ChoosingHope posted 9/18/2013 20:10 PM

And here I thought it was the Narcissist lightbulb joke...
How many narcissists does it take to screw in a light bulb?


Just one. He holds the light bulb up and waits for the world to revolve around him.

And when this doesn't work, he blames his ex wife!

Nature_Girl posted 9/18/2013 20:12 PM

And when this doesn't work, he blames his ex wife!

And it's her fault the bulb burned out, too.

ThoughtIKnewYa posted 9/18/2013 20:18 PM

*sigh* Gotta' laugh to keep from crying, sometimes.

caregiver9000 posted 9/18/2013 20:20 PM

He invented the light bulb, ya know?

ChoosingHope posted 9/18/2013 20:39 PM

Ah, we could go on all night!

Anyhow, two other book recommendations:

Splitting: How to Protect Yourself While Divorcing Someone with Borderline or Narcissistic Personality Disorder

The Wizard of Oz and Other Narcissists

Catwoman posted 9/18/2013 20:45 PM

Erz,

As you know, I deal with a diagnosed narcissist (and for the record, the joke about the lightbulb is in the quote thread).

It is absolutely soul-sucking. They are relentless in their quest for validation (ego-kibbles, someone once called it). They use and manipulate and use again and see nothing wrong with it. The things that they do make those of us who are normally wired cringe give them nary a twinge.

Www.outofthefog.net is another good resource.

This is a rough ride--not only do you get the cheating, but you get the lack of remorse and having the person ou once considered a loving spouse become an enemy you cannot recognize.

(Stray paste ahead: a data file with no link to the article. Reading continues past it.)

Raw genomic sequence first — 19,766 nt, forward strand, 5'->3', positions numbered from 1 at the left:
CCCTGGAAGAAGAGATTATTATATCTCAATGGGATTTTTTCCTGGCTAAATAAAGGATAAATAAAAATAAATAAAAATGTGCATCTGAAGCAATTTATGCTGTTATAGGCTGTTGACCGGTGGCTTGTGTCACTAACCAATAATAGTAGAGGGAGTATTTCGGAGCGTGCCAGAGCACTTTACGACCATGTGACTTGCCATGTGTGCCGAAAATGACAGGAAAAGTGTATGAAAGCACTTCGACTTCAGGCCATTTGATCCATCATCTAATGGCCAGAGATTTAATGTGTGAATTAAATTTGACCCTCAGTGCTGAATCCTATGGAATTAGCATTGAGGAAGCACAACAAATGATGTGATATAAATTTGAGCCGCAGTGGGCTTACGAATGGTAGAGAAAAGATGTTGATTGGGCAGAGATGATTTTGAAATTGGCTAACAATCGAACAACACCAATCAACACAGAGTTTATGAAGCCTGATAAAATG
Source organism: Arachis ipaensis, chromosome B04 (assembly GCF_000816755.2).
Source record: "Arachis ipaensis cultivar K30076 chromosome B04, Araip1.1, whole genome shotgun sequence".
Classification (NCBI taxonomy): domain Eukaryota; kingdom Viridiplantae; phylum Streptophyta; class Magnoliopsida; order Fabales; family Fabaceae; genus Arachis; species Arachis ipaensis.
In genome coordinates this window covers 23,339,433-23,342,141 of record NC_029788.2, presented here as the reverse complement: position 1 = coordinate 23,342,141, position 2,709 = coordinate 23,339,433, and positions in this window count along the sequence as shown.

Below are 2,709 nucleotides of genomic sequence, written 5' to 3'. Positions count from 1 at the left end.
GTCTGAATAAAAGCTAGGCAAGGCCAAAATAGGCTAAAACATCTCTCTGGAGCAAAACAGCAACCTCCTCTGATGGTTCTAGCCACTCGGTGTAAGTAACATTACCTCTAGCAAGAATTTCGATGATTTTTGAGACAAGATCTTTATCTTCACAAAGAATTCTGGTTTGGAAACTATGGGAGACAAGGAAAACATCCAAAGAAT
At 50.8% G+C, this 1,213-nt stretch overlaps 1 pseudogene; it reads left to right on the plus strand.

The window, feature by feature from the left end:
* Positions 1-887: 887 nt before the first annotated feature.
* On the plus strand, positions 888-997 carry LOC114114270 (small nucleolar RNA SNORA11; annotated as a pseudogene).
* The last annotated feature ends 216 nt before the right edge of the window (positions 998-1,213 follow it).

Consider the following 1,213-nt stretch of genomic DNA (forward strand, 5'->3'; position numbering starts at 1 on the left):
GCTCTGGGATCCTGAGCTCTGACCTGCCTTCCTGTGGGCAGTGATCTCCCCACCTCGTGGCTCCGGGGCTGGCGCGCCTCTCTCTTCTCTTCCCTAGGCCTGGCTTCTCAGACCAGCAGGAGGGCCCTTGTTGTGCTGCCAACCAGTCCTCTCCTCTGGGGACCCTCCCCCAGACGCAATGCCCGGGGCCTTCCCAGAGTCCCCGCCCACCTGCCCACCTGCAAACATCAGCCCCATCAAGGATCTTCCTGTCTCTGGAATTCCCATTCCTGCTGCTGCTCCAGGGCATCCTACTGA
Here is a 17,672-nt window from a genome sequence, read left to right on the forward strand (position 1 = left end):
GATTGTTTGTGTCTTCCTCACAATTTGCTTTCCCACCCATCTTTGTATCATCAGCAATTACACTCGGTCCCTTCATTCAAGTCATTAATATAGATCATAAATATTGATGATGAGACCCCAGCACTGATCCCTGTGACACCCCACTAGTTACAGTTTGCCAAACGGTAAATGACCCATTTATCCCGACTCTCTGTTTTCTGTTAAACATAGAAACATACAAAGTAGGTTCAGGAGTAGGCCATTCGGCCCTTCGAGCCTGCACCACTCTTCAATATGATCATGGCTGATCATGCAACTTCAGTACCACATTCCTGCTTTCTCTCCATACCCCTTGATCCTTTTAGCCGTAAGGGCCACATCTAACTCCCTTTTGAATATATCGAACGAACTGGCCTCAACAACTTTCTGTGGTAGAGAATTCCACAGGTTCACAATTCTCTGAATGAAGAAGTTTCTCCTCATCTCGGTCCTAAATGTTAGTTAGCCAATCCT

Cat

caregiver9000 posted 9/18/2013 21:02 PM

The thing that makes all the jokes about the N's funny to me is that they are "true." Instead of being sad and horrified all the time, laughing at the N is my way of taking the power out of the fear. It is like turning on the light bulb and refusing to be afraid of the dark.

There are a lot of jokes about N's. The ones that come closest to the behavior I see are the ones I remember.

Here are a couple more:

What's a narcissist's idea of hard work?

Arranging for lots of people to do all the chores.


Why does a N think it is okay to break a promise?

It belongs to him. He can break it if he wants to.

ruinedandbroken posted 9/18/2013 21:16 PM

I can't help him. How slim are the chances he can truly help himself?

What is it that Dr. Phil says? "You can't fix what you don't acknowledge?"

How many narcisstic people are going to acknowledge that trait in themselves? My guess would be close to zero.

Focus on yourself and YOUR happiness. He doesn't matter anymore.